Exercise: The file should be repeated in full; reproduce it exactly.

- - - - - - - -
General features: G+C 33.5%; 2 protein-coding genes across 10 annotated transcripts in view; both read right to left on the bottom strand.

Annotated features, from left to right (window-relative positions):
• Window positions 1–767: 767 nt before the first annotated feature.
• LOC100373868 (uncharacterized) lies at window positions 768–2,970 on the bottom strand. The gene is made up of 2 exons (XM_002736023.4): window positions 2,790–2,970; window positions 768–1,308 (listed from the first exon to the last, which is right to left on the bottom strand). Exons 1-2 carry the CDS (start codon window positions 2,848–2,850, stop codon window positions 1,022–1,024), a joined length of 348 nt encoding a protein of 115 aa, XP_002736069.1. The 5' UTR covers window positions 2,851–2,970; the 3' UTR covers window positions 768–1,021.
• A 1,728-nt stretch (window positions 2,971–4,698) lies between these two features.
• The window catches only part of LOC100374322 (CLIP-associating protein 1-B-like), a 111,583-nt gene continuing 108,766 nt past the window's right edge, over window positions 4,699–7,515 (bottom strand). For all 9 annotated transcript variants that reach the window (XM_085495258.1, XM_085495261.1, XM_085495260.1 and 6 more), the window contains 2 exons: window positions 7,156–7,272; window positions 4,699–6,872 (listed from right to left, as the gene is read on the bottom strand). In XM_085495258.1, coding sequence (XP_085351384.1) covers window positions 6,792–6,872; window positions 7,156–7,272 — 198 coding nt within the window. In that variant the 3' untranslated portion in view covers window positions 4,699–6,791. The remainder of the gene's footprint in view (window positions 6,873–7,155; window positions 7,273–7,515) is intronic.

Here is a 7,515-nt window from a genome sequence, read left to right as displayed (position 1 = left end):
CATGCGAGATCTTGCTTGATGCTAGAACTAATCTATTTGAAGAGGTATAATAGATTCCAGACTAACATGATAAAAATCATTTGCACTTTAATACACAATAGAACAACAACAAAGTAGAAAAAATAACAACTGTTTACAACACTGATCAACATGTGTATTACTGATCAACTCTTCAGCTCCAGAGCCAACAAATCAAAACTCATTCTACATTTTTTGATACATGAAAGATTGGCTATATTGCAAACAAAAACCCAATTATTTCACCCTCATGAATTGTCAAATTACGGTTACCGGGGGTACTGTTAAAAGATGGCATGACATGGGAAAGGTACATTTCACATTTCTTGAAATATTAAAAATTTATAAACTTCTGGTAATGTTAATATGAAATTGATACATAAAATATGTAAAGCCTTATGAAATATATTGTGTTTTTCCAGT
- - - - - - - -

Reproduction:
General features: G+C 33.5%; 2 protein-coding genes across 10 annotated transcripts in view; both read right to left on the bottom strand.

Annotated features, from left to right (window-relative positions):
• Window positions 1–767: 767 nt before the first annotated feature.
• LOC100373868 (uncharacterized) lies at window positions 768–2,970 on the bottom strand. The gene is made up of 2 exons (XM_002736023.4): window positions 2,790–2,970; window positions 768–1,308 (listed from the first exon to the last, which is right to left on the bottom strand). Exons 1-2 carry the CDS (start codon window positions 2,848–2,850, stop codon window positions 1,022–1,024), a joined length of 348 nt encoding a protein of 115 aa, XP_002736069.1. The 5' UTR covers window positions 2,851–2,970; the 3' UTR covers window positions 768–1,021.
• A 1,728-nt stretch (window positions 2,971–4,698) lies between these two features.
• The window catches only part of LOC100374322 (CLIP-associating protein 1-B-like), a 111,583-nt gene continuing 108,766 nt past the window's right edge, over window positions 4,699–7,515 (bottom strand). For all 9 annotated transcript variants that reach the window (XM_085495258.1, XM_085495261.1, XM_085495260.1 and 6 more), the window contains 2 exons: window positions 7,156–7,272; window positions 4,699–6,872 (listed from right to left, as the gene is read on the bottom strand). In XM_085495258.1, coding sequence (XP_085351384.1) covers window positions 6,792–6,872; window positions 7,156–7,272 — 198 coding nt within the window. In that variant the 3' untranslated portion in view covers window positions 4,699–6,791. The remainder of the gene's footprint in view (window positions 6,873–7,155; window positions 7,273–7,515) is intronic.

Here is a 7,515-nt window from a genome sequence, read left to right as displayed (position 1 = left end):
CATGCGAGATCTTGCTTGATGCTAGAACTAATCTATTTGAAGAGGTATAATAGATTCCAGACTAACATGATAAAAATCATTTGCACTTTAATACACAATAGAACAACAACAAAGTAGAAAAAATAACAACTGTTTACAACACTGATCAACATGTGTATTACTGATCAACTCTTCAGCTCCAGAGCCAACAAATCAAAACTCATTCTACATTTTTTGATACATGAAAGATTGGCTATATTGCAAACAAAAACCCAATTATTTCACCCTCATGAATTGTCAAATTACGGTTACCGGGGGTACTGTTAAAAGATGGCATGACATGGGAAAGGTACATTTCACATTTCTTGAAATATTAAAAATTTATAAACTTCTGGTAATGTTAATATGAAATTGATACATAAAATATGTAAAGCCTTATGAAATATATTGTGTTTTTCCAGT